“Avatar” creator James Cameron couldn’t do what he does without them — the science and technical guys, that is. Lake Highlands’ BRAD WALKER and his team are the brains behind some of cinema’s most impressive new technology, and for that they were last month awarded the Academy Award for science and technology for their design and refinement of a projector that allows directors to immediately and accurately view what they’ve just filmed. The technology saves moviemakers valuable time and contributes to the ever-evolving quality of the images we see on the big screen. 

Can you explain in laymen’s terms what you and your team developed that garnered you an Oscar?

I’ll try. I was the systems lead for a team at Texas Instruments that developed a movie projector for digital cinema. The projector basically allows movie production companies to get an accurate look at what the finished film will look like; this cuts out extra days worth of printing and fixing color … especially for producers of special effects movies in which the color is very important … this way, they can see what they have and fix it right there … You might compare it to the pre-press stage of magazine production, but for digital film.  You end up being able to do it faster, more accurately and with better results.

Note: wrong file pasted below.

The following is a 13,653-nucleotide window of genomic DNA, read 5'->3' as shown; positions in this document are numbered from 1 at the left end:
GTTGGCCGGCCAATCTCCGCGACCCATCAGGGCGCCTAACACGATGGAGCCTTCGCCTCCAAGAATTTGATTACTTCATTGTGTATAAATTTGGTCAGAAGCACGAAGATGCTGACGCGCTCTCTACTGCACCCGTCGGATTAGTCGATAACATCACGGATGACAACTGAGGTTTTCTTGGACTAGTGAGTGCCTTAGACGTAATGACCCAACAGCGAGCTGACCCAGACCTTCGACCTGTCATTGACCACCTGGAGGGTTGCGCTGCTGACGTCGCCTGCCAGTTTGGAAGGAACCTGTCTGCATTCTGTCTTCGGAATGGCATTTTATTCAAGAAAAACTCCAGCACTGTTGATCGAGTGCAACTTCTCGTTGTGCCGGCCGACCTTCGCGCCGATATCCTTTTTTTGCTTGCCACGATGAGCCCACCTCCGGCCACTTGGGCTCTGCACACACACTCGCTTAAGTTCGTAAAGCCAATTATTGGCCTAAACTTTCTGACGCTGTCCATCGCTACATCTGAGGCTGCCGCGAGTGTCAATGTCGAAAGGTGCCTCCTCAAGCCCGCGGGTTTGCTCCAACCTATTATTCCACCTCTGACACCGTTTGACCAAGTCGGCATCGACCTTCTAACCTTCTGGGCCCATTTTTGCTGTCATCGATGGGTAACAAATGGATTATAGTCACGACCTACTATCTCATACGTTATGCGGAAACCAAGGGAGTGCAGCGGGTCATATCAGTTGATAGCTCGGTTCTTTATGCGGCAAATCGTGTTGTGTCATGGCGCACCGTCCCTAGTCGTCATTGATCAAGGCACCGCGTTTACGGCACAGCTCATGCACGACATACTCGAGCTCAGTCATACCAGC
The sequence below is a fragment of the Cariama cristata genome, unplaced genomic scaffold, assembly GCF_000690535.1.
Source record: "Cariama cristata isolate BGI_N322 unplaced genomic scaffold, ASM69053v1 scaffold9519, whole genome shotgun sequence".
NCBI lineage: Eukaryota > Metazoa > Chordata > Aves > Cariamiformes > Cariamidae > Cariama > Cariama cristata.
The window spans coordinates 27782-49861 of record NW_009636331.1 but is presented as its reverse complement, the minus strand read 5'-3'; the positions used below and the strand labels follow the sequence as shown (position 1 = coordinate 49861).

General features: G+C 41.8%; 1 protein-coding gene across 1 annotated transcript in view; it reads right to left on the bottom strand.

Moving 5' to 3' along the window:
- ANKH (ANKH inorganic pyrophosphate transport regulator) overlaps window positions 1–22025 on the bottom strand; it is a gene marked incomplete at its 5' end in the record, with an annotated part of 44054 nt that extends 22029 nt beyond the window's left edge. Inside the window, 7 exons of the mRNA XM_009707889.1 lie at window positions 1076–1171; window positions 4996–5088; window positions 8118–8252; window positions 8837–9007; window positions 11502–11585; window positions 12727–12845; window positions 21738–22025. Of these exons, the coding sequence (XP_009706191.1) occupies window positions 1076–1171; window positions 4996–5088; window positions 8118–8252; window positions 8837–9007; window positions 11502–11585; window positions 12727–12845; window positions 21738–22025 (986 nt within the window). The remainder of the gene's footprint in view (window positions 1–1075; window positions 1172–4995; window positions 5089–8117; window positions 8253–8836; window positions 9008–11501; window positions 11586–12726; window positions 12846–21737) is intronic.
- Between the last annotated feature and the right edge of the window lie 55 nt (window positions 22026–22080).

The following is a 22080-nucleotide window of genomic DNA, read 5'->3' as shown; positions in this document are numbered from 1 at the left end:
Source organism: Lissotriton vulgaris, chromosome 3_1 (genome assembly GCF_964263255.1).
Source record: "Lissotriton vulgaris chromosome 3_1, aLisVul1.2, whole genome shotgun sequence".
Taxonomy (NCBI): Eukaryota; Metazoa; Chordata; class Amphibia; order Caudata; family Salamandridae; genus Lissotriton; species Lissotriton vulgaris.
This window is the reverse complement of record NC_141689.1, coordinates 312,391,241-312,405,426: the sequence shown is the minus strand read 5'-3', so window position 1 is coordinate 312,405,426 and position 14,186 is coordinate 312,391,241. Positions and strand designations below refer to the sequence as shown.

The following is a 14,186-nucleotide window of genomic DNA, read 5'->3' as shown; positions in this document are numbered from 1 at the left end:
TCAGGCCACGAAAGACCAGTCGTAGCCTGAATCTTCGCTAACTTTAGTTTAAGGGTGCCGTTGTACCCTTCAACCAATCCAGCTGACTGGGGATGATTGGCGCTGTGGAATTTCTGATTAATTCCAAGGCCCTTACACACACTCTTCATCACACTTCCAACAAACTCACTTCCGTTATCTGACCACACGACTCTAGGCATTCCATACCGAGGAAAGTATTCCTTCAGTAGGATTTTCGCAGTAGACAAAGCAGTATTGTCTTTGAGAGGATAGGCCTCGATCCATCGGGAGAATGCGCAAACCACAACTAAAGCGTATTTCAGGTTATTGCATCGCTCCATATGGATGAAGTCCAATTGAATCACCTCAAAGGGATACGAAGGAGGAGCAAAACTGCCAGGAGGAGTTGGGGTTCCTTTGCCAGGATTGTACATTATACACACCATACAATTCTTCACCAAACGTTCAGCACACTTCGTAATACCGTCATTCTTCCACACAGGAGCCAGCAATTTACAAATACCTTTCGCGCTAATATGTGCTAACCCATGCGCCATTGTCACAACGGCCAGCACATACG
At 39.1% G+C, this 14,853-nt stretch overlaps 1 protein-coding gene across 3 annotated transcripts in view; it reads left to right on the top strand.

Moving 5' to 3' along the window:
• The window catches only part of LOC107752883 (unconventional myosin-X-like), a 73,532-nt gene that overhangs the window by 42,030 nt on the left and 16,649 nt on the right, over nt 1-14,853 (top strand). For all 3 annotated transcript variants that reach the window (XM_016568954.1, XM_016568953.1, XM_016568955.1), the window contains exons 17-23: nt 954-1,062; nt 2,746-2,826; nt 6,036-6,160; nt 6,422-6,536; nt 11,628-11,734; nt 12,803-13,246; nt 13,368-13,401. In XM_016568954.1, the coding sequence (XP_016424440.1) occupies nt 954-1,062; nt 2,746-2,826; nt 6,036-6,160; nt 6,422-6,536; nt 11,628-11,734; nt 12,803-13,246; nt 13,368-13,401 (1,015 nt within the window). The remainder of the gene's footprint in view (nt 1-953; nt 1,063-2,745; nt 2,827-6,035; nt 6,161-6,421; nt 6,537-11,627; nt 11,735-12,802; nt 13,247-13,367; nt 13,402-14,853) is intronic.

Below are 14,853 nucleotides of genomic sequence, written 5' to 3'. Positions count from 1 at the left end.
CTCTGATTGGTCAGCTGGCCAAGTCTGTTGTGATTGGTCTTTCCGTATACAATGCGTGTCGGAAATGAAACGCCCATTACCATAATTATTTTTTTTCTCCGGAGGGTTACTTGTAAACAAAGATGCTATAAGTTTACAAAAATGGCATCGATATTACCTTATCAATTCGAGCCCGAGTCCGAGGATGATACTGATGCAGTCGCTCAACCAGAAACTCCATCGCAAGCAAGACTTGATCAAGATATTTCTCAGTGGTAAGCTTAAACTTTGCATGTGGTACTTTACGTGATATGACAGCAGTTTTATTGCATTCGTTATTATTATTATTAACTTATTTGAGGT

Did you test the technology on actual movies?

We had a lot of iterations with the Hollywood cinematography community, who gave us a lot of feedback along the way. I am not sure what the first movie it was used in, but I know the technology was used in “The Aviator” and “Spiderman”.

Is your background strictly in science and engineering, or did you always have an interest in moviemaking?

I’ve always been interested in movies. In fact, in college I had to make a decision between becoming a documentary filmmaker or an electronic engineer. I figured that as an electronic engineer I could make enough money to do movies on the side, but that it wouldn’t necessarily work the other way around. I worked 14 years in computer animation, video editing and such. In 1998 I moved to TI to work on digital cinema.

Are you still working at Texas Instruments?

That’s an interesting story. Actually, only one of us from the team, Greg Pettitt still works for TI; the rest of us moved on following a round of layoffs at the company. Yeah, I basically got fired, but I didn’t have much trouble finding work, and, honestly, I sort of needed a vacation.

How did it feel to learn you’d won an Academy Award?

It was cool, but not totally out of the blue. There was a committee that came out and conducted interviews to determine who did what on the project … so we knew we were being considered. It is very exciting.  The ceremony is next week and I am taking my wife (Linda) and two children (Brian and Eileen, sophomore and senior, respectively, at LHHS. Brad also graduated from LHHS, in 1977). The girls are excited about dressing up for the night, and we are going to spend a couple days in LA sightseeing.